And yet the mouse foot did reach the face. As I said, it was emotionally satisfying, but not much else. Still, I was without a window on the world.

The days on the calendar passed without event. Then, one afternoon, while perusing my collection of philosophical classics I came upon The Ruminations of Zeno the Chipmunk, the first chipmunk in history to prove by logic alone why the predator can never catch his prey.

I turned to the first page:

"Logic proves that all existence is made up of infinitesimal pinpoints of time and space that are so small they have neither duration nor extension," it said. "And between every two of these points you must traverse to reach the animal of your preference, there is always one more that intervenes. So you see, you never actually get there. And yet it is the passage of these timeless moments we call time and movement through these extensionless points we call space. Voila, space and time are an illusion."

There was a light tapping. I continued reading. The tapping became more insistent. Annoyed at the interruption, I threw down my book and opened the door. It was Wile E. Coyote, wearing a funny hat and a wet raincoat, looking a little grayer and fatter for the years.

He dragged himself into my living room, plunked himself down on my couch in his wet raincoat and looked at me with sad eyes. The work of therapy and the compromise we call forgetting had led him into new dreams.

"Oh, you're probably wondering about the uniform," he said. "I'm a paramedic. I Just saved Pepe Le Pew from a fire, but he mistook me for a lady skunk and we had quite a row," he said sheepishly.

Coyote, it seems, had found his voice.

"I like my job," he said. "And my fat paramedic paycheck goes a long way. Once I thought I wanted a wife and little ones like myself so we could all jump in bed on a Sunday morning and cuddle in front of the TV, watching people. But it never came to pass."

"Mostly, I watch by myself and eat in bed," he said. "But that's normal enough, isn't it?"

"Well then, what's the problem," I asked, impatient to get back to my book.

He stared into the distance.

"Sometimes, early in the morning, I wake up to a noise," he continued. "And I'm never quite sure if it is coming from inside my head or from somewhere nearby. I think maybe it's the 'bleep bleep' of the television set after the programs have run down and the channel has said goodbye. But when I look at the TV, it is dark. And then I think maybe it's the 'beep beep' of a bus horn. So I look out the window, but there's never anything there. Then I lie completely still, listening to the silence. And, suddenly, I feel as sure as one can feel anything that there's a better world out there, a world of wide open spaces where a dog like me can spread out and do some serious hunting."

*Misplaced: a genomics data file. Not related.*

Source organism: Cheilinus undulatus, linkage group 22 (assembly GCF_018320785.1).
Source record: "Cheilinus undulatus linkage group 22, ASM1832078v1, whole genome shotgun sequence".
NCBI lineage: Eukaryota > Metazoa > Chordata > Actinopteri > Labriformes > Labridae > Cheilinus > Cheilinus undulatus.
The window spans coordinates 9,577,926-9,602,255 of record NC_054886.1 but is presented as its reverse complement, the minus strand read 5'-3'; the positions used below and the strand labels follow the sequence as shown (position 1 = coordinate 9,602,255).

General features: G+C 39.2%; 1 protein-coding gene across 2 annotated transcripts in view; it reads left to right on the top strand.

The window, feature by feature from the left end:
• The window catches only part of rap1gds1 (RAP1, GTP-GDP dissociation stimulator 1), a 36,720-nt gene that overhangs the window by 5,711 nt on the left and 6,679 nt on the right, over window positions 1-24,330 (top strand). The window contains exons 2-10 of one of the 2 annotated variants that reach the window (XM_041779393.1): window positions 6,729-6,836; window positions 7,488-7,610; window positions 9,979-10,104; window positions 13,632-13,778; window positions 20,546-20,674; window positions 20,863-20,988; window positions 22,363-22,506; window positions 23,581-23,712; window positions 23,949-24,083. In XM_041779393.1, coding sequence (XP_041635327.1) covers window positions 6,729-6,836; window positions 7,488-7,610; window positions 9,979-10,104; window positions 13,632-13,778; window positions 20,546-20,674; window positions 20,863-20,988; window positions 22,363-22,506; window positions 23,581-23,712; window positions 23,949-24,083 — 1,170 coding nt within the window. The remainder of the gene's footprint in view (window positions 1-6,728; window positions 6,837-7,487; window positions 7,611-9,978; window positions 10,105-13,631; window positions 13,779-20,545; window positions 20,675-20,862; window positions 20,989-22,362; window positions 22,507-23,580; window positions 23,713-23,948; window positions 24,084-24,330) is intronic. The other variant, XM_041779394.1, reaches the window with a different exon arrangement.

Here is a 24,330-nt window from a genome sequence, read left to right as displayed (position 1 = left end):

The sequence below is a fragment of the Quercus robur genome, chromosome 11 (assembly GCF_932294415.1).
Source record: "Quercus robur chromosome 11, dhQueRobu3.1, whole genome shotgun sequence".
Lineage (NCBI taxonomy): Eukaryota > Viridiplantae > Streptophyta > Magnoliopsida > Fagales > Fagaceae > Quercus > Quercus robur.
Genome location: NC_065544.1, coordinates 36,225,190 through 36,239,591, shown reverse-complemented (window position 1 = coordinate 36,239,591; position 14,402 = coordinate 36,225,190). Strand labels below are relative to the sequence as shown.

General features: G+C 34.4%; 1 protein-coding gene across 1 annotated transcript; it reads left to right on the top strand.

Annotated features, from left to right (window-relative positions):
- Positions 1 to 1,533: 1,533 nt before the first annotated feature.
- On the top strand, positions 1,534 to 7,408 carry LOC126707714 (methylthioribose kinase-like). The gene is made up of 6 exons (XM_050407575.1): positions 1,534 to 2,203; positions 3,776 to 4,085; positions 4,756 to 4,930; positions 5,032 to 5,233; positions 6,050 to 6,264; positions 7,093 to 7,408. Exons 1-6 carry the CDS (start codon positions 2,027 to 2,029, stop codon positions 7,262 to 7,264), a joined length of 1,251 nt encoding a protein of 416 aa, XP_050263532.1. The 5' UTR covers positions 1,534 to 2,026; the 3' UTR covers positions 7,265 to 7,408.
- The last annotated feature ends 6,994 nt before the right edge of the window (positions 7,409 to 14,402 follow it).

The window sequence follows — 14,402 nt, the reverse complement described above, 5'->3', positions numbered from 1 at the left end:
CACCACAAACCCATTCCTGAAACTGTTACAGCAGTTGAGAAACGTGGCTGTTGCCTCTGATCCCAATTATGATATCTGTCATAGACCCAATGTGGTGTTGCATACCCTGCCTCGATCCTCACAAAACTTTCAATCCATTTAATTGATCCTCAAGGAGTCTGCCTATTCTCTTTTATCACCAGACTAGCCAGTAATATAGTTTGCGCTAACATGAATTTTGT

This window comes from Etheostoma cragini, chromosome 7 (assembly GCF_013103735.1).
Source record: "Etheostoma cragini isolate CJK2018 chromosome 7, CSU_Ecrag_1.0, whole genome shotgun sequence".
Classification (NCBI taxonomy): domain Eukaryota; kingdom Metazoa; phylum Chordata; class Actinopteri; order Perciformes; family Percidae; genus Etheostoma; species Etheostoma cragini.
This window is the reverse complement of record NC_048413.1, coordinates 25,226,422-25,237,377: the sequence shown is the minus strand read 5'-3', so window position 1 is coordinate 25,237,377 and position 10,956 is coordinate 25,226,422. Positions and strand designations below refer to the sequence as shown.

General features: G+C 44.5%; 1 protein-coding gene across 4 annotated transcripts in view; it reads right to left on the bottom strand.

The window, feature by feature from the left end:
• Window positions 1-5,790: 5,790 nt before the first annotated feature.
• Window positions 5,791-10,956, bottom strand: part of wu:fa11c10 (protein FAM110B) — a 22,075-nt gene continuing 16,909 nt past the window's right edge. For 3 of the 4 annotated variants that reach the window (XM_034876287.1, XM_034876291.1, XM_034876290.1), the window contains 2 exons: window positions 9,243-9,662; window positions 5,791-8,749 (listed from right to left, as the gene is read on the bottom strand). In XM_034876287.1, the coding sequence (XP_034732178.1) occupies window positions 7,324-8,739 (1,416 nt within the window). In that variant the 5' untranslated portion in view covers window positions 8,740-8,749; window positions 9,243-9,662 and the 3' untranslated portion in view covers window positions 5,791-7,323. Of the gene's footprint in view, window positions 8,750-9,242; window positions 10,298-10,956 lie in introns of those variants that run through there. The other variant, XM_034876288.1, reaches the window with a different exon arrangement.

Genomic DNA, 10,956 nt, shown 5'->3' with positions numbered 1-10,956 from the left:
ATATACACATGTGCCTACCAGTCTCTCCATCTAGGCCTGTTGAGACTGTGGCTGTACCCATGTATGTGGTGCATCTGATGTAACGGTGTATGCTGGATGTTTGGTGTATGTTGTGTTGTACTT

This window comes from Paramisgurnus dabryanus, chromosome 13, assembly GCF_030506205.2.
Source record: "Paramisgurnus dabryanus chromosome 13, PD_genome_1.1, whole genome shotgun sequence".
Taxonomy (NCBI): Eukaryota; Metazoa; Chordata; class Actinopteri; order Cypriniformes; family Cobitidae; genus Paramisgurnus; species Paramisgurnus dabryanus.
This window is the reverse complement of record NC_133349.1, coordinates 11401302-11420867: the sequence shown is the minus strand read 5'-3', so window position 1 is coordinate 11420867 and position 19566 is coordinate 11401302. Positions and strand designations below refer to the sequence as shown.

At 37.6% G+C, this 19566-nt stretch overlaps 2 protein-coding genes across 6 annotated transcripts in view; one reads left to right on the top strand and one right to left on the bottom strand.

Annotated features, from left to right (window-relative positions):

Having finished what he had to say, Coyote looked at me, waiting for a response. But I was in no mood to discuss his problems. I threw off my wizard's hat and stomped out the door. I needed answers and I needed them now.

I wandered the streets in a daze. I climbed a fire escape, scampered across a roof and down a drain pipe. I passed a fish market, noted the address, but decided not to stop for a treat. Then I turned into an alley off Mange and Canine into a familiar part of town.

"I'm lost," I cried, "Utterly lost, in a maze of a moments leading nowhere in particular."

I cringed in a dark corner, shivering, as the damp cold crawled up my spine. Shadows began to creep along the walls. Huge distorted things full of teeth and hate.

"Come out," I cried, uncertain who I was addressing. "Show yourself, coward."

Then there was a noise.

"Oh yes, I know your game, don't think I don't know your game." I shook my clenched paw at the sky as I spoke. "I know how the cat likes to taunt the lizard. I know how he delights in letting the lizard believe it is escaping and then, just before the lizard runs out of reach, the cat reels it back in with a paw. Again the lizard hobbles away. One or two legs don't even work. But the lizard drags itself off, only to be swept back again. To simply eat the thing and be done with it would be too simple. The cat has to toy with hope. He has to mangle the spirit. And then, when the spirit is dead and the flesh is dying and the little reptile lies on its side, making no attempt to flee, the cat turns up his nose, pushes it aside, and walks away."

"Come out and face me like a cat, sadistic fiend."

I fell to my knees, my spirit sinking, as the shadows closed in for the kill.

All was lost. We were all pawns in a game we could play in but never win.

"Come out," I cried. "Come out."

Suddenly, a long snout popped out from behind a pile of rocks, whiskers sprouting every which way like a hairbrush that was losing its bristles.